Renowned Viticulturist’s Papers to Be Digitized

Harold Olmo with vine, black and white
Professor Emeritus Harold Olmo played an integral role in establishing UC Davis' international reputation in wine. (Academic Technology Services Photographs Collection, Archives and Special Collections, UC Davis Library)

Quick Summary

  • Larkmead Vineyards owners give $200,000 to the UC Davis Library to further preserve and broadly share the Harold Paul Olmo Papers
  • Professor Olmo played an integral role in establishing UC Davis’ international reputation in wine
  • His development of a famed cabernet sauvignon grape variety started with a clonal station he planted at Larkmead 80 years ago

Forever bound by the fruits of decades-old viticultural research, the late Professor Harold Olmo and a Napa Valley vineyard have a new lasting connection — at the UC Davis Library.

With a recent gift of $200,000 from Cameron “Cam” Baker and Kate Solari Baker, owners of Larkmead Vineyards, the library will further preserve and share the Harold Paul Olmo Papers — by digitizing them, thus allowing broader access to his work in grape breeding and the suitability of grape varieties to different climates and terrains around the world.

“As we preserve and increase access to these documents, we hope to uncover elements of Olmo’s research that could provide new insight into modern-day viticulture practices,” said MacKenzie Smith, university librarian and vice provost of Digital Scholarship. “This project is a powerful example of how, through digital scholarship, we can connect the past with the present to better inform the future.”

The ‘Oakville selection’

In 1939, a year after he joined the UC Davis faculty, Olmo planted a clonal station at Larkmead, launching a wine grape breeding project that would lead to one of his greatest achievements. He took his Larkmead clones to the university’s Oakville Station for trials, and eventually developed cabernet sauvignon FPS 02, commonly known as the “Oakville selection” — considered fundamental in establishing cabernet sauvignon as California’s signature grape variety.

He released more than 30 wine and table grape varieties in his 40-year career, and his clones are still widely planted today. Cabernet sauvignon remains the star of the Napa Valley, and chardonnay — with his research into improved fruit quality and productivity — became California’s most widely planted grape variety.

Kate and Cam Siolari environmental
The donors: Kate Solari Baker and Cameron “Cam” Baker of Larkmead Vineyards. (JBH Photography)

“Dr. Olmo was one of the most influential viticulturists of the 20th century,” Cam Baker said. “Napa Valley owes much of its success as a wine region to him. It’s our hope that through the digitization and analysis of Dr. Olmo’s research by the UC Davis Library, more findings will come to light that will guide Napa Valley into its next chapter.”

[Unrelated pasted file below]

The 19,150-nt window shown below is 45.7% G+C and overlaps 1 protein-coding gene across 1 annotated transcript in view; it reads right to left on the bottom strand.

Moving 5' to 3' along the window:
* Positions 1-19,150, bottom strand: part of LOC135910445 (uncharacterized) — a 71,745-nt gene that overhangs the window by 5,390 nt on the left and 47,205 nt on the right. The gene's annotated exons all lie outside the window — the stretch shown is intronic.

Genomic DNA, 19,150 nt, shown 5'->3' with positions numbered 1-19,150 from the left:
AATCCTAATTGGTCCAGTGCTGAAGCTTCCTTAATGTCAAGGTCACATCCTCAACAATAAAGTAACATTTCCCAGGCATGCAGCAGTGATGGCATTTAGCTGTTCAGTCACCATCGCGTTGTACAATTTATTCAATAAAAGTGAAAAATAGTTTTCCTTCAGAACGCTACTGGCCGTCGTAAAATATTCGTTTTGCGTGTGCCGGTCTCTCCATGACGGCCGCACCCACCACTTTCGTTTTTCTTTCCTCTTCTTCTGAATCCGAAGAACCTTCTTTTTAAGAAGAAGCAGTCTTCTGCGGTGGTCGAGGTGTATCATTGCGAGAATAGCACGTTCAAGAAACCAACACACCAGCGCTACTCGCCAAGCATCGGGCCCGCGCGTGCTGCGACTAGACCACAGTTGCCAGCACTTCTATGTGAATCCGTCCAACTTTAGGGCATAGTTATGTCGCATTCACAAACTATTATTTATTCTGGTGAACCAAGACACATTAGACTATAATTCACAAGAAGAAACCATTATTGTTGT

For example, Olmo researched the impacts of climate change on viticulture practices more than 60 years ago in the Swan Valley of Western Australia, and his work there transformed Australian winemaking for generations. This research could yield clues to how California grape growers and winemakers might adjust their practices to better adapt to climate change.

Clones in the vineyard

Larkmead changed hands in 1948, and the new owner, Larry Solari, and Olmo became fast friends. Olmo shared critical advice on rootstocks and clonal research, in addition to infusing a culture of experimentation.

“In the short term, Dr. Olmo’s incredible knowledge and experience certainly helped contribute to our family’s early success as a grape grower,” said Solari Baker, Solari’s daughter.

Handwritten data and map
Olmo’s 1940 map and data from clonal plot at Larkmead. (Harold Paul Olmo Papers, Archives and Special Collections, UC Davis Library)

“The fact that Dr. Olmo chose to develop his clonal station at Larkmead also helped build the vineyard’s reputation for top quality terroir in Napa Valley.

“But the true effects of Dr. Olmo’s research are long term. Today, we actually have Dr. Olmo’s groundbreaking Oakville clones planted in the vineyard, meaning that our cabernet sauvignon wines are in part a direct result of his work and legacy.”

Larkmead Vineyards is already taking a page from Olmo’s notebook, having announced the planting of a three-acre research block that will host different varieties, clones and rootstocks for experimentation as climate change affects Napa Valley.

‘Ideal fit for this gift’

Dr. Olmo wine label, Larkmead Vineyards
Dr. Olmo cabernet sauvignon.

In 2015, to honor the late professor and his influence on the vineyard, Larkmead introduced its Dr. Olmo-label cabernet sauvignon, made with grapes from the parcel where he grew the vines that led to the “Oakville selection.”

In providing funds for digitizing his work, the vineyard is also celebrating its 125th anniversary this year. “By reflecting on our past and learning all we can from it, we will be better prepared for our next 125 years here in Napa Valley,” Kate Solari Baker said.

The gift acknowledges what she described as UC Davis’ “unparalleled reputation in the wine industry, with the leading viticulture and enology program and the best wine library in the world.”

“Given the university’s importance for the global wine industry and its strong ties to the Napa Valley, we felt very confident that UC Davis was the ideal fit for this project and gift,” she said.

The library will digitize the Harold Paul Olmo Papers over the next year. To request access to materials from the collection, contact Archives and Special Collections by email.

Read Sarah Colwell’s article in its entirety on the UC Davis Library website.

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